Economy is top priority for Obama, McCain, and voters
Presidential candidates have very different views on how to handle taxes, jobs, home foreclosures, and fuel prices.
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He wants to tie trade to overseas labor and environmental standards, opposes a gas tax holiday, and backed the recent farm bill. His healthcare plan mandates coverage for children, offers subsidies to lower-income Americans, and requires employers who don't offer coverage to contribute to a public health plan.Skip to next paragraph
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Both McCain and Obama support some form of government action to stem the mortgage crisis. But economists say their broader economic agendas deviate little from Republican and Democratic playbooks. Despite his one-time opposition to the Bush tax cuts, McCain is now in many ways "a pure small-government conservative – deregulate, privatize," says James Galbraith, an economist at the University of Texas at Austin.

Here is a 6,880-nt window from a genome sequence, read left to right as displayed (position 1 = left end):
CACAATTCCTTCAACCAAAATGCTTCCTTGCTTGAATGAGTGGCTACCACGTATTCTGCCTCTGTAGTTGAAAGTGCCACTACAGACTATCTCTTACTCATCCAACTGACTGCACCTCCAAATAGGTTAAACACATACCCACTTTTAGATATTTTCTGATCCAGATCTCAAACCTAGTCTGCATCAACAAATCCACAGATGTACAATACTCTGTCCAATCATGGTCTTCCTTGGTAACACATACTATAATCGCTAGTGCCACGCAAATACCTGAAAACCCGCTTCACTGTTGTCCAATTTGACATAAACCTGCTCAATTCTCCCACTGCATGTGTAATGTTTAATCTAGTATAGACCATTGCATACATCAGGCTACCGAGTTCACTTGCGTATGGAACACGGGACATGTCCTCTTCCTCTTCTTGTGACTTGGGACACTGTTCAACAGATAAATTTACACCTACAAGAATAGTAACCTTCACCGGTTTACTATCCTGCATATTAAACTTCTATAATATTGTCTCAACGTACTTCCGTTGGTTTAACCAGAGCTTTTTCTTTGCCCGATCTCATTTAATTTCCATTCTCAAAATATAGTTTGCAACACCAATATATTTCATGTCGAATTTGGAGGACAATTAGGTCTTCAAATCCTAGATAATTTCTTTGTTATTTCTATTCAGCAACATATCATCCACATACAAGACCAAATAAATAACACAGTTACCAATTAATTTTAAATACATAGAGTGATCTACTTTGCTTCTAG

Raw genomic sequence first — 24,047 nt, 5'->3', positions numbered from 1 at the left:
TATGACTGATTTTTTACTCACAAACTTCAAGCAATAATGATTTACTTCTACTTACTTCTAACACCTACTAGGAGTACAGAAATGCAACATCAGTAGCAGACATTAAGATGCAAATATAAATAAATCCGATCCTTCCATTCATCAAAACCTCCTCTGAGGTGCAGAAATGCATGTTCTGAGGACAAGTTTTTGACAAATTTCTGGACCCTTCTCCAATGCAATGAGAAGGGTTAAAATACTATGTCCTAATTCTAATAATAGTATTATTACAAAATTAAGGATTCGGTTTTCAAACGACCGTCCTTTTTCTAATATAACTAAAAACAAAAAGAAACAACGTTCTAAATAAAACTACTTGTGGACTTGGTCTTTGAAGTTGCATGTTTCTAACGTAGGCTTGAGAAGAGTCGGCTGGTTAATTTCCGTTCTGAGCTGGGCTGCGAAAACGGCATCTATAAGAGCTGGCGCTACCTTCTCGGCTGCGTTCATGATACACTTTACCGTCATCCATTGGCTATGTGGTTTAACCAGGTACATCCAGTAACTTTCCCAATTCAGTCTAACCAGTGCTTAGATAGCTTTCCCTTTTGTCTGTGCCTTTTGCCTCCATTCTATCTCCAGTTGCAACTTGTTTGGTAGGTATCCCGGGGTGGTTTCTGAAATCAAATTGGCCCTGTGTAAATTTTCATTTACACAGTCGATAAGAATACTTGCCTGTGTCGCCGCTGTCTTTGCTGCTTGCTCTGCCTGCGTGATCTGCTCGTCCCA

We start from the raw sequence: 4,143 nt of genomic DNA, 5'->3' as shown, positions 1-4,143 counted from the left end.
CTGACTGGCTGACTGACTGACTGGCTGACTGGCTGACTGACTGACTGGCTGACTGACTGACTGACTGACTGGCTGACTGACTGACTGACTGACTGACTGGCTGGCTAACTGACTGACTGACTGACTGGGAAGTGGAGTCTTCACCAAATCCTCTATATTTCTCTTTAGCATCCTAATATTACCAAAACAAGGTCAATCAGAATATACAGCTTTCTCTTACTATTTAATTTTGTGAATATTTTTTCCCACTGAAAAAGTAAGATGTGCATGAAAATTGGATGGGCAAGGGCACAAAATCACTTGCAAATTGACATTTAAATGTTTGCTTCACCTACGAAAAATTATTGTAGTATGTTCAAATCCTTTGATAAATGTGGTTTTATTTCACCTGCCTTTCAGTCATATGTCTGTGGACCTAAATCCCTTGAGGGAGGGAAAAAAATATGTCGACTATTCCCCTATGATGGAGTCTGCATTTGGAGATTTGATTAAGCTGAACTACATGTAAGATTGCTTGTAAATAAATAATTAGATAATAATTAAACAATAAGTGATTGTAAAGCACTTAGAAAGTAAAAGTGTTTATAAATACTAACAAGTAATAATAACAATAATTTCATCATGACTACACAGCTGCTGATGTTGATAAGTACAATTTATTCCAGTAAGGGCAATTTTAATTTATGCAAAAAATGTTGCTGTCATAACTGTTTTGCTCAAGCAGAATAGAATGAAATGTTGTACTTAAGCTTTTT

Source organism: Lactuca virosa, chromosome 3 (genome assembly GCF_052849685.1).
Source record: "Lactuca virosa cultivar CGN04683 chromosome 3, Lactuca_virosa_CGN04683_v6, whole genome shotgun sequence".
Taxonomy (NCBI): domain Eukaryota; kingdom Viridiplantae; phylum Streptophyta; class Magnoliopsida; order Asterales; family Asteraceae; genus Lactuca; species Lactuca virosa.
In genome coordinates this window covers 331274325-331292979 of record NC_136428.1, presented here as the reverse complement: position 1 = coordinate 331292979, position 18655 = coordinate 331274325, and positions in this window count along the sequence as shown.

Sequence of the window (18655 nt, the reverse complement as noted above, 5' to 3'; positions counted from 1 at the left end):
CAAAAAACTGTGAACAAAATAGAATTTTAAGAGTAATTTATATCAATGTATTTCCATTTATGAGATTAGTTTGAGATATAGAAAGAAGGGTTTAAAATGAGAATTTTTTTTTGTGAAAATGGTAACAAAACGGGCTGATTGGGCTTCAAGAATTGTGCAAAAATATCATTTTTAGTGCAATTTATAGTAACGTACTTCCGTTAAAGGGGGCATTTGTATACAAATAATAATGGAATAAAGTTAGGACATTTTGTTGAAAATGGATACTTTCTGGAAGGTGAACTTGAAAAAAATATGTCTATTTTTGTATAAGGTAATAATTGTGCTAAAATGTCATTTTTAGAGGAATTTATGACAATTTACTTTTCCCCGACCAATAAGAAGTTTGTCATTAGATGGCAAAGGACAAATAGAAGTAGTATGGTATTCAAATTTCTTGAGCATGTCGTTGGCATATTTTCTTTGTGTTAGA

Economists say that neither candidate has explained in enough detail how they would fund their proposals. Obama says he would raise money by taxing the wealthy and ending the Iraq war, while McCain would save $100 billion a year by ending pork-barrel Congressional spending. Many analysts see those plans as insufficient or politically untenable.
In choosing a president, voters are swayed less by their own pocketbooks than by their views of the national economic picture, says Garrett Glasgow, a political scientist at the University of California, Santa Barbara. And when times are bad, the incumbent president – and his party – tend to get the blame.
Voters now rank the economy as their top election issue, and according to a Gallup poll last week, more than 80 percent see the economy as worsening. That helps Obama. In a recent Pew Research Center poll, 51 percent of voters said they saw him as best able to improve the economy, compared with 36 percent for McCain.
"The shaky state of the national economy is going to be a problem for John McCain," Glasgow said via e-mail. "McCain will want to paint an optimistic picture and also try to distance himself from the current administration on economic policy. He'll probably do this by trying to convince voters that national security" – on which the Vietnam War hero enjoys higher ratings – "is the biggest concern facing the nation."